Chapter III. The Lace Seller

Cora, Bess and Belle were sitting on the broad, long porch of the Kimball home. It was the next day. To be exact, the day following the imparting of Cora's news to Bess, of her automobile mishaps, the day of the news which Bess retailed to her friend and chum, concerning the trip to the West Indies, and the still more news, if I may be permitted the expression, of Jack's sudden illness.

Cora and Bess had gone to the post-office to get the expected special delivery letter, stopping on their way to speak to Dr. Blake, who had agreed to meet any train on which the stricken Jack might be expected. But, as it happened, his services were not required that night, for Jack did not arrive.

To go back a little bit, from the point where we have left the three girls sitting on the porch, Cora and Bess did find the special delivery letter awaiting them in the post-office.

"And I'm glad you called for it," said Harry Moss, whose duty it was to deliver the blue stamped epistles, "for I've got a lot of 'em this afternoon, and your place is out of my route, Miss Cora."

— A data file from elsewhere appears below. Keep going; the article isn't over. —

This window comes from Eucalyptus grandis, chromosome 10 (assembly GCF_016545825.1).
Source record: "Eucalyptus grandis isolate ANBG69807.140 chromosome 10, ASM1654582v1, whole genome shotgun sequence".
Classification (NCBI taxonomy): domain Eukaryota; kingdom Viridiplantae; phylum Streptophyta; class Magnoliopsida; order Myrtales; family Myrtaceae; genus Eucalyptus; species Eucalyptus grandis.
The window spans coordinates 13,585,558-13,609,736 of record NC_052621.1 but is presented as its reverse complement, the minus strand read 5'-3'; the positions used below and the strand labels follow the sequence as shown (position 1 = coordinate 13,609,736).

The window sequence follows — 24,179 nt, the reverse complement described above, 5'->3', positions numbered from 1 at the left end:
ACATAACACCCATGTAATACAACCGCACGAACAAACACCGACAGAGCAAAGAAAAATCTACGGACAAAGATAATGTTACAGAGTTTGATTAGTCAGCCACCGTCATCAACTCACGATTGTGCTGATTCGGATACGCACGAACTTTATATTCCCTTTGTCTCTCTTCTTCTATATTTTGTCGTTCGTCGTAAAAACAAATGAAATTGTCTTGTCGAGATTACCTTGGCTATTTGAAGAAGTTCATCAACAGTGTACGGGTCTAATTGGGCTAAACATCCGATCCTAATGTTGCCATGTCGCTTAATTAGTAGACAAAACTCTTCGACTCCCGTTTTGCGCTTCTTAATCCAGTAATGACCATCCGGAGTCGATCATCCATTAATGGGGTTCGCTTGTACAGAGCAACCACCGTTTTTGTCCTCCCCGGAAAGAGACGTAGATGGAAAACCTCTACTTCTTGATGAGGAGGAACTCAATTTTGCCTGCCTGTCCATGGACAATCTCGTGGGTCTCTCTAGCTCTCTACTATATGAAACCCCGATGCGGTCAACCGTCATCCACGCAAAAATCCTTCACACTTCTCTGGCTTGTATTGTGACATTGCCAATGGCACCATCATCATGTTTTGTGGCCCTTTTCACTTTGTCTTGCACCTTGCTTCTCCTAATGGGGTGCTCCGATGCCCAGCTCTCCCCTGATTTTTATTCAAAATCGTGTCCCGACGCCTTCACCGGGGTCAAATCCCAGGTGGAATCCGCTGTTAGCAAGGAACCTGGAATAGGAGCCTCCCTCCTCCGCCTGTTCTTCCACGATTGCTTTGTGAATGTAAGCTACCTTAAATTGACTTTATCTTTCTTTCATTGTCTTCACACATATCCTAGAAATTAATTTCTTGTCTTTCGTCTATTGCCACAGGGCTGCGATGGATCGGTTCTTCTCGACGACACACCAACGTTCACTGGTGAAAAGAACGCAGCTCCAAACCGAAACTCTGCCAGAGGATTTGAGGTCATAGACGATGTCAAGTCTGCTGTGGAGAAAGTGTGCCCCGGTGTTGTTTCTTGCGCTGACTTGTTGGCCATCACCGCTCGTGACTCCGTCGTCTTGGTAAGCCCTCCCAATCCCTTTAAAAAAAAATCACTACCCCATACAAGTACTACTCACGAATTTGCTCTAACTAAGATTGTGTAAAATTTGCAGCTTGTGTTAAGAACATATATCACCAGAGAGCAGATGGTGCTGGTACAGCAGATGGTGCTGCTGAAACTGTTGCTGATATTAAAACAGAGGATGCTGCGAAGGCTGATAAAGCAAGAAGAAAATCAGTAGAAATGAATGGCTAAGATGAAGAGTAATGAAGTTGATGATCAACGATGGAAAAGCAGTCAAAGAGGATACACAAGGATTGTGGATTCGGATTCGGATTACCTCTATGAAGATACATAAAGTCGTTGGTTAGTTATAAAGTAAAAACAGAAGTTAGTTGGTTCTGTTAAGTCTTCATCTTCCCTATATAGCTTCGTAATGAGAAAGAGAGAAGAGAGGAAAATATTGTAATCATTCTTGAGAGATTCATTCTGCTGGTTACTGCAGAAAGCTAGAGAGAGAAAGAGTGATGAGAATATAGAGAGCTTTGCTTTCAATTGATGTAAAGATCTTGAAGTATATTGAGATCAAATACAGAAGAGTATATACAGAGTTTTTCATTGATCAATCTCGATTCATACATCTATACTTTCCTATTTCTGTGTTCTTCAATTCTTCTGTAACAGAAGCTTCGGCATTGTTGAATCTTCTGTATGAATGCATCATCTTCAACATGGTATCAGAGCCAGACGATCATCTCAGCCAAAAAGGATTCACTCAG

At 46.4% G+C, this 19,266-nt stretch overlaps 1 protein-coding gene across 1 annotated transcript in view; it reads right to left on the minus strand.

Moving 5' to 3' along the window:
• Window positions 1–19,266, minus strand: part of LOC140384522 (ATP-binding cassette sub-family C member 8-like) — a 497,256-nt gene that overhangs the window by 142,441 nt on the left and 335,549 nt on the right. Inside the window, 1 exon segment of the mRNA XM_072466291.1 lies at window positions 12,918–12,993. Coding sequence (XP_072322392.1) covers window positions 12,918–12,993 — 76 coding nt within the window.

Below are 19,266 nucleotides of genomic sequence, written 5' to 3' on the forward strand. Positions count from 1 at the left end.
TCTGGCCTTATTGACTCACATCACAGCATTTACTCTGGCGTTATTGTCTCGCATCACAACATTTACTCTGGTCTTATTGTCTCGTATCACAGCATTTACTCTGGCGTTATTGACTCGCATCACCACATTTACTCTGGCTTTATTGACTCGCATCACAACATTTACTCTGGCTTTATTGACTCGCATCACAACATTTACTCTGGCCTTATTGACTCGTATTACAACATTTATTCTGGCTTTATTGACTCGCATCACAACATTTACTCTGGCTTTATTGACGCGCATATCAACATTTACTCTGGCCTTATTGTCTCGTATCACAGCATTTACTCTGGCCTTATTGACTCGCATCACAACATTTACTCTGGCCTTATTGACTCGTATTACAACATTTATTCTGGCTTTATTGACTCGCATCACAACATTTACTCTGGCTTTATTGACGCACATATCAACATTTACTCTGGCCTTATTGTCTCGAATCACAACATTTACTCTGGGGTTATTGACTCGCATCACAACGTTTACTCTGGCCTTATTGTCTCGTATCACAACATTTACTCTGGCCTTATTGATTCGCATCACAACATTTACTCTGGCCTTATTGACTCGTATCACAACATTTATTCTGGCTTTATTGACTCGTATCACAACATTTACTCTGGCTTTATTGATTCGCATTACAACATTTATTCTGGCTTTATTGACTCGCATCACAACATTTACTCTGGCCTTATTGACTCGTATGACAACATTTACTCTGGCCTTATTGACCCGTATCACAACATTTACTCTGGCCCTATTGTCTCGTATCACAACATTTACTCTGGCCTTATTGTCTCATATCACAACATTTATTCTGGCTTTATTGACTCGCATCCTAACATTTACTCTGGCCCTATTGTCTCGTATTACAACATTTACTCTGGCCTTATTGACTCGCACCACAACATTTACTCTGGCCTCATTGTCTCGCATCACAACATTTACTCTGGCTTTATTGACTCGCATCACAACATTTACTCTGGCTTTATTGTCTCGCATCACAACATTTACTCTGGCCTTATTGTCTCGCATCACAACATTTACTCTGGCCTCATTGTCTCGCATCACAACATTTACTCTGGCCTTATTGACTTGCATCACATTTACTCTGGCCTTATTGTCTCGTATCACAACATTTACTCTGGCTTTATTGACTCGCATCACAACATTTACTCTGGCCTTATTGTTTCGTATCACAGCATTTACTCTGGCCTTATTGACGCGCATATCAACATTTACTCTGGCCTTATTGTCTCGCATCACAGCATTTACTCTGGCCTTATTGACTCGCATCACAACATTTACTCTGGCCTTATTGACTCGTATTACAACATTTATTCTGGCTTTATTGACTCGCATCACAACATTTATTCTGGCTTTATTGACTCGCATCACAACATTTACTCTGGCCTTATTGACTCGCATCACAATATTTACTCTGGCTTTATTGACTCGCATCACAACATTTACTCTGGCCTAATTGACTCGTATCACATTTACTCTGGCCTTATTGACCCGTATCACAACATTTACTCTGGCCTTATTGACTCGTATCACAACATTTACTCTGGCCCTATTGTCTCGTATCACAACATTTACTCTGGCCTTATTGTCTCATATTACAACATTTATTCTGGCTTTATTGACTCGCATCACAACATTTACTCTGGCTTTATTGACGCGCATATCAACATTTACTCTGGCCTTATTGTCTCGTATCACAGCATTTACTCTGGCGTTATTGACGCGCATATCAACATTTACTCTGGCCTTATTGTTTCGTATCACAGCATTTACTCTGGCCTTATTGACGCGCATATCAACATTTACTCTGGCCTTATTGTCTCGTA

"All right, Harry," spoke Cora, half-hearing. She was already tearing open the envelope, as the messenger rode off on his wheel, certainly at a pace to justify the old proverb that he was a rolling stone, even if he had already gathered moss.

"Is it from Walter?" asked Bess.

"Yes, and it isn't as bad as we feared. Jack over-trained, trying for a new position on the football eleven, and that, with some extra studies he undertook, reduced his already tingling nerves to a condition where he was not at all himself."

"A long rest and a change will set him up again in fine style," Walter wrote. "There is no need worrying, Cora," for he had written to her, rather than to Mrs. Kimball, relying on Cora's discretion to explain matters.

"I am bringing Jack home, and we'll come on the early afternoon train, Thursday. There is no great need of haste."

It was now Thursday, just after lunch, and the girls were waiting at Cora's house to go down with her, or, rather one of them (to be decided later) to meet Jack and Walter. There was no need of a physician to help Jack home, though Dr. Blake promised his services when the sufferer should have been safely quartered in his own room.

"Isn't it good of Wally to come home with him?" ventured Belle, thoughtfully gazing at her long, thin hands, that were still tanned by the summer's sun.

"Perfectly fine!" exclaimed Cora. "Oh, you can always depend on Wally," and her eyes lightened up.

"So you can, too, on Jack, for that matter," voiced Bess, warmly. Bess was, of late, generally regarded as having more than a mere chum's sisterly feeling for Jack.